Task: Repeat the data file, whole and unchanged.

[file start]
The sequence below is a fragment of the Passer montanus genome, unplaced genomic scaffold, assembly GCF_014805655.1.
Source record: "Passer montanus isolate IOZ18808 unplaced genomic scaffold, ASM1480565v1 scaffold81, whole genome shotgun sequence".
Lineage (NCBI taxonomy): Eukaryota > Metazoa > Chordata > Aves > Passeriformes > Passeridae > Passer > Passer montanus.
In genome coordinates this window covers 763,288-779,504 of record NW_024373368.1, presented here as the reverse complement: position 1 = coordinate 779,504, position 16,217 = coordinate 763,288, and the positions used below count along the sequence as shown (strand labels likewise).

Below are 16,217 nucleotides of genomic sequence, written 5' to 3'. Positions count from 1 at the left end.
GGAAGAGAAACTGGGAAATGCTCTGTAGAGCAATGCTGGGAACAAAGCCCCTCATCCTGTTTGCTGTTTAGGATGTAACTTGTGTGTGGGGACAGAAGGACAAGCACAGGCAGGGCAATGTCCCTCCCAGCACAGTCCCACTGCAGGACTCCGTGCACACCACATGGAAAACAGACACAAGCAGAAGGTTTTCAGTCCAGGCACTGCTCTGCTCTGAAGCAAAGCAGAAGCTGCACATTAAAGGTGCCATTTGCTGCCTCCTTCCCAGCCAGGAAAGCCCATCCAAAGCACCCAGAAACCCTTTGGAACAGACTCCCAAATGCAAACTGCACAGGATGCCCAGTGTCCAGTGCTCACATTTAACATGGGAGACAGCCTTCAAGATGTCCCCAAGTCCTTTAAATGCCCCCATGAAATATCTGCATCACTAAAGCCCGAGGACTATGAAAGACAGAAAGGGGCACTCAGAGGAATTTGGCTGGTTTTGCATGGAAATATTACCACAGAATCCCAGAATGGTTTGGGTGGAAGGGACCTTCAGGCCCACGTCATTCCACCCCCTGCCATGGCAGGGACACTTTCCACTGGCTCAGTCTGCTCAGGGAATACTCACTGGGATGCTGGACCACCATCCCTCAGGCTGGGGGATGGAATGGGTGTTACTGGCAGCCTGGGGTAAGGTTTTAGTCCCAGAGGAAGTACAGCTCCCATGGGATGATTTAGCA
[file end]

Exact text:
The sequence below is a fragment of the Passer montanus genome, unplaced genomic scaffold, assembly GCF_014805655.1.
Source record: "Passer montanus isolate IOZ18808 unplaced genomic scaffold, ASM1480565v1 scaffold81, whole genome shotgun sequence".
Lineage (NCBI taxonomy): Eukaryota > Metazoa > Chordata > Aves > Passeriformes > Passeridae > Passer > Passer montanus.
In genome coordinates this window covers 763,288-779,504 of record NW_024373368.1, presented here as the reverse complement: position 1 = coordinate 779,504, position 16,217 = coordinate 763,288, and the positions used below count along the sequence as shown (strand labels likewise).

Below are 16,217 nucleotides of genomic sequence, written 5' to 3'. Positions count from 1 at the left end.
GGAAGAGAAACTGGGAAATGCTCTGTAGAGCAATGCTGGGAACAAAGCCCCTCATCCTGTTTGCTGTTTAGGATGTAACTTGTGTGTGGGGACAGAAGGACAAGCACAGGCAGGGCAATGTCCCTCCCAGCACAGTCCCACTGCAGGACTCCGTGCACACCACATGGAAAACAGACACAAGCAGAAGGTTTTCAGTCCAGGCACTGCTCTGCTCTGAAGCAAAGCAGAAGCTGCACATTAAAGGTGCCATTTGCTGCCTCCTTCCCAGCCAGGAAAGCCCATCCAAAGCACCCAGAAACCCTTTGGAACAGACTCCCAAATGCAAACTGCACAGGATGCCCAGTGTCCAGTGCTCACATTTAACATGGGAGACAGCCTTCAAGATGTCCCCAAGTCCTTTAAATGCCCCCATGAAATATCTGCATCACTAAAGCCCGAGGACTATGAAAGACAGAAAGGGGCACTCAGAGGAATTTGGCTGGTTTTGCATGGAAATATTACCACAGAATCCCAGAATGGTTTGGGTGGAAGGGACCTTCAGGCCCACGTCATTCCACCCCCTGCCATGGCAGGGACACTTTCCACTGGCTCAGTCTGCTCAGGGAATACTCACTGGGATGCTGGACCACCATCCCTCAGGCTGGGGGATGGAATGGGTGTTACTGGCAGCCTGGGGTAAGGTTTTAGTCCCAGAGGAAGTACAGCTCCCATGGGATGATTTAGCA